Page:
Whereas my Second Team Hall of Namers were football players whose names are merely amusing, these First Team designees are ones whose names seem to independently declare, “this guy is an effin’ football player, my friend!”
I must admit, this one was tough because there are so, so many great candidates. Especially from the mid-century era: randomly looking at the roster of the 1947 Chicago Cardinals reveals such minor gems as Plato Andros, Babe Dimancheff, Pop Ivy, Buster Ramsey, and Walt Szot. With the purely arbitrary nature of this little exercise in mind, here are my favorite favorites.
NOTE: an asterisk after a player’s name denotes a member of the Pro Football Hall of Fame.
FIRST TEAM: NOW THAT’S A FOOTBALL PLAYER NAME
pronounced “bee-EN-uh-mee”RB • San Diego Chargers (1991-94), Cincinnati Bengals (1995-98), Philadelphia Eagles (1999)
We can all be grateful that Bieniemy chose not to attempt a post-football hip-hop career under the name B-Enemy. I can only imagine the various mockeries he must have heard on the playgrounds of his childhood: “Eric B. Enema,” “Eric B. Anthony” (from women’s suffrage history enthusiasts), etc. ESPN’s Chris Berman probably rendered any other nicknames moot when he famously dubbed him "Eric ‘Sleeping With’ Bieniemy."
TE • Seattle Seahawks (1994-98), Minnesota Vikings (1999)
Who wants to get blocked by a 6’6”, 260 pound tight end named Carlester Crumpler? Not I. His younger brother Alge Crumpler was also an NFL tight end, and a pretty darn good one. It’s fair to say that Alge exceeded Carlester in all but name.
pronounced “ZAWN-kuh”FB • Miami Dolphins (1968-74, 1979), New York Giants (1975-78)
It seems to me that if you’re onomatopoeically named after a concussion, you kind of have to be a football player. Unless perhaps you have the hand speed to be a boxer… nah, football player still feels more appropriate. Especially if you ever watched Larry Csonka run over people.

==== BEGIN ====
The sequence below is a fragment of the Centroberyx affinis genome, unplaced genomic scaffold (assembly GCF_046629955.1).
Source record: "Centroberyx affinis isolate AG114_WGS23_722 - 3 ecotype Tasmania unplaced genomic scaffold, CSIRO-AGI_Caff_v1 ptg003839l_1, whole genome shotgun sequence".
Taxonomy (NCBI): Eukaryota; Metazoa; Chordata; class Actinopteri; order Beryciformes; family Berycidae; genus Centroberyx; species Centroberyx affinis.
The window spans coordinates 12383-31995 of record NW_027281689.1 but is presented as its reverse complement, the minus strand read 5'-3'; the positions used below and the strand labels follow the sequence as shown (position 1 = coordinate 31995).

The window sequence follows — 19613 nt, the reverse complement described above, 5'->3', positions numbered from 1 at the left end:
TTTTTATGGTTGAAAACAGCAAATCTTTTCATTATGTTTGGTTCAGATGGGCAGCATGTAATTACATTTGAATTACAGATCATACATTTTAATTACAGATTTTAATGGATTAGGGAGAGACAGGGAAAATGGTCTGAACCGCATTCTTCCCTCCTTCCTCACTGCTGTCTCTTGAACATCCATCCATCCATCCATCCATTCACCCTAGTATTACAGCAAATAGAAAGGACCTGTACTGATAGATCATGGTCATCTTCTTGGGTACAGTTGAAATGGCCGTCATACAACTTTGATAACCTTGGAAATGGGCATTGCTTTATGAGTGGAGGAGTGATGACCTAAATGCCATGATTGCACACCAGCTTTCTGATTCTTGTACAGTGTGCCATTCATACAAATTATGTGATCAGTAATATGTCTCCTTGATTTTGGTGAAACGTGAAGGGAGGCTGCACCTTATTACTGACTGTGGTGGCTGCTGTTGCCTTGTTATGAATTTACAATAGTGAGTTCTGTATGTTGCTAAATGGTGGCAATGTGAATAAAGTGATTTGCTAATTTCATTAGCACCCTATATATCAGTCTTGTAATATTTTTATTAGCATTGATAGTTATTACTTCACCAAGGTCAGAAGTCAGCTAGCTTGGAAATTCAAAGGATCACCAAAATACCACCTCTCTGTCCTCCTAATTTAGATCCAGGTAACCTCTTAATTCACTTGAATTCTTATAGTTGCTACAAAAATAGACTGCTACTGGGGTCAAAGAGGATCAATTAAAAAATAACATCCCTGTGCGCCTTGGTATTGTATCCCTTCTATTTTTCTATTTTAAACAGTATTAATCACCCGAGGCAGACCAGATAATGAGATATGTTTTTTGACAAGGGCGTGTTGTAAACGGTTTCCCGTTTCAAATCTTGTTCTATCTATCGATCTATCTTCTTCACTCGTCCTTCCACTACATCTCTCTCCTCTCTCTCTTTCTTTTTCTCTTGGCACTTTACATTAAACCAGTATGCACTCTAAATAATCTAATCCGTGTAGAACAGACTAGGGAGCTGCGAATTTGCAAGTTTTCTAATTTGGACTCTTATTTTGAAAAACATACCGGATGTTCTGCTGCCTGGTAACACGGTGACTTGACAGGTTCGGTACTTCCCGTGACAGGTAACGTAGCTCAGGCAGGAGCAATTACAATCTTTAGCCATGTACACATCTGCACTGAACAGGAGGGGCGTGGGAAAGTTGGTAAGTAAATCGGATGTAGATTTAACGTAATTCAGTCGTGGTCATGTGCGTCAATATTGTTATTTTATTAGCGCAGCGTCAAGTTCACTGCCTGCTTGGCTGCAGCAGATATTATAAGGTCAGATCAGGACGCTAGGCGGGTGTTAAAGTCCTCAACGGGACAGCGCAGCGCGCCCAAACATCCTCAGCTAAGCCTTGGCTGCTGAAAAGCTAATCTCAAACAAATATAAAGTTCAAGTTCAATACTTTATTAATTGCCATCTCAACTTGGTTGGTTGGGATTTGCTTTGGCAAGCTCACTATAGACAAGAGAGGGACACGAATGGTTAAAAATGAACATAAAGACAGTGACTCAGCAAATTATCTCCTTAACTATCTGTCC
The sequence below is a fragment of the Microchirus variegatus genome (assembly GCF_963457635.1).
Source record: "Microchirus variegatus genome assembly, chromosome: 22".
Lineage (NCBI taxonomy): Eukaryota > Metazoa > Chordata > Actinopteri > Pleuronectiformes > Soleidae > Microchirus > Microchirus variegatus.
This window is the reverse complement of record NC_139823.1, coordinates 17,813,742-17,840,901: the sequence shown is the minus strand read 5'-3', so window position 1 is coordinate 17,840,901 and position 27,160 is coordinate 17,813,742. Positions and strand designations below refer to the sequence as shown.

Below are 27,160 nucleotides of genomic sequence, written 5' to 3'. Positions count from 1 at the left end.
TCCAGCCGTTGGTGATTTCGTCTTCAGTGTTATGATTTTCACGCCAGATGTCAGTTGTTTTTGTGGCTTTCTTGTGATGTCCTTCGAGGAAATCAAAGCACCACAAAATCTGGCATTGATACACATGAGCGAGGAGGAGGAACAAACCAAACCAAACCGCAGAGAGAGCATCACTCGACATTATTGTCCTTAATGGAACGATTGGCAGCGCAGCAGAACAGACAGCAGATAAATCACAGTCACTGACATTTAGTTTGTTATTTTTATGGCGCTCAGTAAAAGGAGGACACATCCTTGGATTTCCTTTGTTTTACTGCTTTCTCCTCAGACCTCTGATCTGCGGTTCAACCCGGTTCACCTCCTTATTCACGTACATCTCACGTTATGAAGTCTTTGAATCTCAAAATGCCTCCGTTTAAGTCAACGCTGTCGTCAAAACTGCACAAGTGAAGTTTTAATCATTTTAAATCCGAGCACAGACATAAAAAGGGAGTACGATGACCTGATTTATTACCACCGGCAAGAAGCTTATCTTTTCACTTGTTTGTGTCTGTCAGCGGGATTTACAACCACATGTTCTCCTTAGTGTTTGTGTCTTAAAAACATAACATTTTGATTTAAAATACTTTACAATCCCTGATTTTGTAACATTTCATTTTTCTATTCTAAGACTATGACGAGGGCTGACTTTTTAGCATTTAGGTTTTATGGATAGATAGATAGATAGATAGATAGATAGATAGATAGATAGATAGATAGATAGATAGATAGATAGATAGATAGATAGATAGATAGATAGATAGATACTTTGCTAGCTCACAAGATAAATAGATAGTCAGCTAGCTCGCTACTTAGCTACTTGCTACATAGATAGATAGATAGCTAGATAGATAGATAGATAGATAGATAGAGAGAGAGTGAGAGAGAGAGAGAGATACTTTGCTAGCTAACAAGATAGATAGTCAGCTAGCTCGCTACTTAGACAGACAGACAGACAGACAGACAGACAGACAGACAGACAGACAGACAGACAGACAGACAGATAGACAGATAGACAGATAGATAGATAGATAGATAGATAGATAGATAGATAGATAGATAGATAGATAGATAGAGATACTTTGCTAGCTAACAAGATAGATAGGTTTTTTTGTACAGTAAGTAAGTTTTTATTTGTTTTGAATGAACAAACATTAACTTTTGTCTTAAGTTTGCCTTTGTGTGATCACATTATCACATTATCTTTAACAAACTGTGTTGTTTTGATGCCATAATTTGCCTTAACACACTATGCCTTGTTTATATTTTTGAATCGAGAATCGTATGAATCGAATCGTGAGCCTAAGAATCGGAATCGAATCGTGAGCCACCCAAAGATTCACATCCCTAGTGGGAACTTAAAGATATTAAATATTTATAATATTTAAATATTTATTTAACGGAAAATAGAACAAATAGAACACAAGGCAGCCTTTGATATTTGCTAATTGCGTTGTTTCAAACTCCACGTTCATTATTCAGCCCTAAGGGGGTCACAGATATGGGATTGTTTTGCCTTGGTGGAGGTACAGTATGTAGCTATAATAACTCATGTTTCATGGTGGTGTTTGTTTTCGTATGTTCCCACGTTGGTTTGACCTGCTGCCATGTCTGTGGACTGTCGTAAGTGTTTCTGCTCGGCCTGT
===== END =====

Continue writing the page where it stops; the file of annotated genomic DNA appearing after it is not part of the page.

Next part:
OT, New York Jets (2006- )
I picture him training by pulling a rickshaw filled with bricks. Or a brick rickshaw. Ferguson and whichever athletic label is currently producing the Jets’ uniforms should make that image into a poster. Huge dude charging right at you pulling a brick-filled rickshaw, and underneath that the logo and the large font, all-caps declaration D’BRICKASHAW. You’re welcome, Mr. Ferguson.
pronounced “GROW-zuh”OT/K • Cleveland Browns, (1946-67)
There is a general shortage of guys named Lou in the NFL these days. Not to mention offensive linemen who do double duty as kickers, or have nicknames like “The Toe.”
pronounced “nuh-GURR-skee”FB/OT/LB • Chicago Bears (1930-37, 1943)
Born Bronislaw Nagurski in 1908, he dominated during the 30′s with his combination of speed, strength and relative hugeness for that time: 6’2″ and 226 lbs. He retired from football before the 1938 season to focus on the more lucrative endeavor of professional wrestling, but was lured back in 1943 by legendary coach George Halas to help fill the Bears’ depleted wartime roster. It worked, as Nagurski was a key factor in Chicago’s winning the ’43 NFL Championship.
pronounced “WHEN”LB • Dallas Cowboys (1999-2005)